All four of us are torturing ourselves by not eating carbohydrates, but we felt like having some kind of dessert before ending the evening.  Fortunately, La Taberna had a cheese plate on the board, which we selected to cap off the meal. By the time we were leaving, the restaurant was packed, there were people waiting outside to get in, and the bar was triple-stacked with people.  Just like it would be in San Sebastian or Bilbao.IMG_0337

John and Irene

May 22, 2016

 

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A Bovine and Wine Saturday at HdV

A Bovine and Wine Saturday at HdV

Bacon and wine.  Is there anything better?  This past weekend marked the release of the 2014 vintages at HdV Winery.  In addition to tasting some fantastic wines, the staff at HdV and their caterers laid out an impressive assortment of cheeses, charcuterie, and, yes, a whole pig.  If you have not added HdV to your “must visit” list yet, well, you must.  I realize there are somewhere between 400 and 500 wineries in the Napa Valley, and, no matter how hard you try, you can’t get to all of them.  This one, though, is truly one of the best.  For those not familiar with HdV, here’s the quick low-down:  the “H” stands for Hyde – Larry Hyde, to be exact.  Known as the “King of Carneros,” Larry Hyde farms over 140 acres of prime vines in the Carneros A.V.A., known for having a cooler and breezier climate best suited for Chardonnay and Pinot Noir.  Larry’s passion is growing grapes, which he does for a couple of dozen Napa and Sonoma wineries, including Patz & Hall, Hobbs, Duckhorn, Mondavi, Ramey, and Kistler.  Not a bad pedigree, I’m sure you’ll agree.  The “dV” in “HdV” has an equal if not more weighty reputation – Aubert de Villaine is the co-owner of Domaine de la Romanee Conti in Burgundy, France.  In the world of wine, the Domaine is usually just referred to as “DRC.”  You could try your luck finding a bottle at auction, or next time you’re up in Napa, round out your dinner at the French Laundry with a bottle of the 2009 Crand Cru.  Bottle price?  $25,000.  I’m pretty sure they don’t sell it by the glass.  So, HdV – Hyde and de Villaine – a New World and Old World powerhouse that decided to combine local vineyard mastery with generations of European wine making prowess.  The result is wines that are not always as bold, fruity or alcohol-rich as wines in Napa can be.  In our view, though, the wines has a bit more finesse although still very rich in flavor and complexity.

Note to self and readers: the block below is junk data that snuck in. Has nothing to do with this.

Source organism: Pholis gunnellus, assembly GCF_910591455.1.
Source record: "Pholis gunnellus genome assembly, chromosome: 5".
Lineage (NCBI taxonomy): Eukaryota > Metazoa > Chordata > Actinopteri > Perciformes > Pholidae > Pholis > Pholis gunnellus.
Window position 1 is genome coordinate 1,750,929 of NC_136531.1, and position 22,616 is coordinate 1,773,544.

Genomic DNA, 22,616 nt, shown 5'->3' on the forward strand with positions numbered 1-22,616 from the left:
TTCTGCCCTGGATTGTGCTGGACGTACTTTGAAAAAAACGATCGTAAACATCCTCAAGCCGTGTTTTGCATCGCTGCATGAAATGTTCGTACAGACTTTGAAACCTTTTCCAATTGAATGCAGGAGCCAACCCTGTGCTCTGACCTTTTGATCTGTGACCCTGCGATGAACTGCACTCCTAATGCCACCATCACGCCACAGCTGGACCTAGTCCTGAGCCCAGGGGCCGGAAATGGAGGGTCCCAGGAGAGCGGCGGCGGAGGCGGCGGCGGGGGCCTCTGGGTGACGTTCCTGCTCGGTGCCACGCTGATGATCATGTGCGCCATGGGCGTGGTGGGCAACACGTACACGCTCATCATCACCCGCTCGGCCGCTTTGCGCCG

If you missed the release party, don’t fret, you can visit  by appointment any day of the week. If you live in the area or have passed through Napa, you may have driven by without even knowing it.  The tasting room is located on Trancas Street in Napa, just west of Silverado Trail, with only a small sign at the road to mark the entrance.  When you arrive for your tasting, you’ll probably meet Eddie Townsend, one of the coolest and nicest people in the wine business.  A certified sommelier, he certainly has the wine cred but also knows how to bring it down to the level of those of us that are lower on the wine learning curve.  I can’t promise that you’ll find a whole pig there when you go; in fact, I’m pretty sure you will not.  But you will enjoy being in the barrel room, the time spent with Eddie, and getting to taste high quality wines that (mostly) sell for prices that are below the Napa average for wines of similar caliber.  We like all of the wines but, if forced to pick one to take with us to a desert island, would put the Syrah slightly above the rest.

About DRC

HdV Website